Pierce: 'I want to retire with KG'


Pierce: 'I want to retire with KG'

WALTHAM -- As Kevin Garnett goes, so does Paul Pierce. At least Pierce sees it that way when it comes to the longevity of their careers.

Pierce is entering his 15th season with the Boston Celtics. The team captain plans to continue playing as long as his body will let him compete at a high level. He doesn't want to do that without Garnett alongside him.

"The goal is to retire with Kevin," Pierce said at Celtics Media Day on Friday. "He recently signed a three-year deal. I see my career kind of ending along the path of his."

This summer 34-year-old Pierce contemplated his own future in the league as Garnett, an unrestricted free agent, decided whether or not to return for his 18th season.

"I really wasn't confident he was coming back," Pierce said. "Kevin, he said this is it for him. People didn't know this, but there are times we'd be in the locker room and be like, 'Kevin, is this your last year?' He was like, 'Yeah, this is it.' I would say, 'If you retire, I'm going to retire.'"

The more Pierce thought about his teammate's future, he realized it would be difficult for Garnett to retire from the league he had been part of since he was a teenager, especially while still playing at a high level. Looking back, though, he is not certain what his future would have held if Garnett had opted to walk away. Pierce had been through a rebuilding stage earlier in his career and didn't want to go through the process again, not at 34 years old.

"I really don't know what that answer would have been," said Pierce. "I know one thing -- I know I didn't want to go through a rebuilding phase. That would have been difficult for me mentally and being motivated, especially at this point in my career. It would have been something I would've had to think hard and long about. And if there was another team out there, I don't know. But it's something I really put consideration into if Kevin had retired."

Both are back and now Pierce is looking forward to another title run. His knee feels "one hundred percent" and he does not have a limit on minutes this season.

Said Pierce, "I'm very excited, especially in this stage in my career, that we're continuing to try to get that elusive trophy that we haven't got in a few years."

Celtics to begin season with Marcus Smart on the shelf

Celtics to begin season with Marcus Smart on the shelf

WALTHAM, Mass. -- The Boston Celtics will be a bit shorthanded for the first few games of the season with Marcus Smart being out with a left ankle sprain injury.
The Celtics were holding out slim hope that it would heal in time for tomorrow’s game against the Brooklyn Nets.
Smart confirmed a CSNNE.com report shortly after the injury on October 19 that it would likely be at least a couple weeks before he returned to action.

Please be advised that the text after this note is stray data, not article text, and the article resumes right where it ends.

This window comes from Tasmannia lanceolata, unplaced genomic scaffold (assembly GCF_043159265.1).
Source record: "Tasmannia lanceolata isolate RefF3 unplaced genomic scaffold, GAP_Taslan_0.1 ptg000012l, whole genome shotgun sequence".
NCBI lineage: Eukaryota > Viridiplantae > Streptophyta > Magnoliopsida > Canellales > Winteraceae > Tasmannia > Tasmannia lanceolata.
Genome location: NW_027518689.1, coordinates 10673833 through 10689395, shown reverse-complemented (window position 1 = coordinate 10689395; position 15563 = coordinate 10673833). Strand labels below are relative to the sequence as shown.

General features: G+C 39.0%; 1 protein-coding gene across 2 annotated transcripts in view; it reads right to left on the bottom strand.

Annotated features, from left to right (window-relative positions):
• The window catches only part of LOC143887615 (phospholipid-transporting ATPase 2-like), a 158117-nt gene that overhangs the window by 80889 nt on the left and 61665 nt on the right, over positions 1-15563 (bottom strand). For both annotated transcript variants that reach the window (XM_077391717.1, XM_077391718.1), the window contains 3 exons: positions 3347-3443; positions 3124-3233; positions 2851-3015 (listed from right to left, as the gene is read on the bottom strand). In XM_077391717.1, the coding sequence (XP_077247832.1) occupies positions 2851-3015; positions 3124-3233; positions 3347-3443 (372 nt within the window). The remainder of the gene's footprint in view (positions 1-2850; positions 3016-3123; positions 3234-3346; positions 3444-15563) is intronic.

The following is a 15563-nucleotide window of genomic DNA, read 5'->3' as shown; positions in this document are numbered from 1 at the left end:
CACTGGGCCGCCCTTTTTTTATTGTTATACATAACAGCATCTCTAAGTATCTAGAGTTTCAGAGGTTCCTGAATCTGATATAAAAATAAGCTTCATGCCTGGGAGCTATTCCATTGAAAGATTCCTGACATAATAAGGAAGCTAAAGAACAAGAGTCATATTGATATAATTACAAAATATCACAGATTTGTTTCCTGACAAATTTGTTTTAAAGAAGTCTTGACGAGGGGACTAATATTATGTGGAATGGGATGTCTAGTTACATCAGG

Following Tuesday’s practice, one in which Smart watched from the sidelines, he gave an update on his ankle injury which occurred in the Celtics’ last preseason game, a 121-96 loss to the New York Knicks.
“A couple weeks, that’s the projection (of a return) they gave me,” Smart said. “They want to make sure we can limit this from happening again.”
Smart said the two-week timetable began from the time of his injury, which means it’s likely that he will miss the Celtics’ first four games of the season.
That’s a much rosier timetable than the left ankle sprain injury Smart suffered as a rookie which kept him sidelined for several weeks afterwards.
“It shouldn’t be too long,” Smart said. “Better safe than sorry.”
His absence will certainly have an impact on a Celtics defense that ranked among the NBA’s best a year ago, and has only gotten stronger with the addition of Al Horford.
But the Celtics have been a "next man up" team for since Stevens has been the head coach. With Smart out, that’s not going to change.
“That’ll be a great opportunity for someone else to step up in his place,” said Celtics head coach Brad Stevens.
Boston guard Isaiah Thomas echoed similar thoughts.
“When somebody’s hurt, the next man has to step up,” Thomas said. “Guys have to take advantage of these opportunities.”
And for Smart, it’ll mean displaying his leadership skills from the sideline.
He’s totally comfortable taking on that role right now.
For his teammates, it might take a little bit of getting used to. Smart has been very loquacious on the Celtics sideline since suffering the injury.
“These last four days, he has been yelling … I told him to shut up a few times,” quipped Isaiah Thomas. “That’s just him, especially when he’s not playing. He’s very vocal.”
Terry Rozier, the likely benefactor in terms of minutes played due to Smart’s injury, agreed.
“He’s been sitting right there in that seat,” said Rozier, adding, “and he hasn’t shut up yet. It’s good; you’re going to need a guy like that who is going to talk to you. It’s like a guy, he says things … it’s like he’s been in the league 10 years. He knows his stuff.”
Smart’s knowledge bank includes understanding that his current injury will probably happen again at some point. The key isn’t dealing with the injury, but how you move forward from it.
“This isn’t my first ankle sprain and I know it won’t be my last,” Smart said. “I just have to let it heal on its own and let your body do what it does.”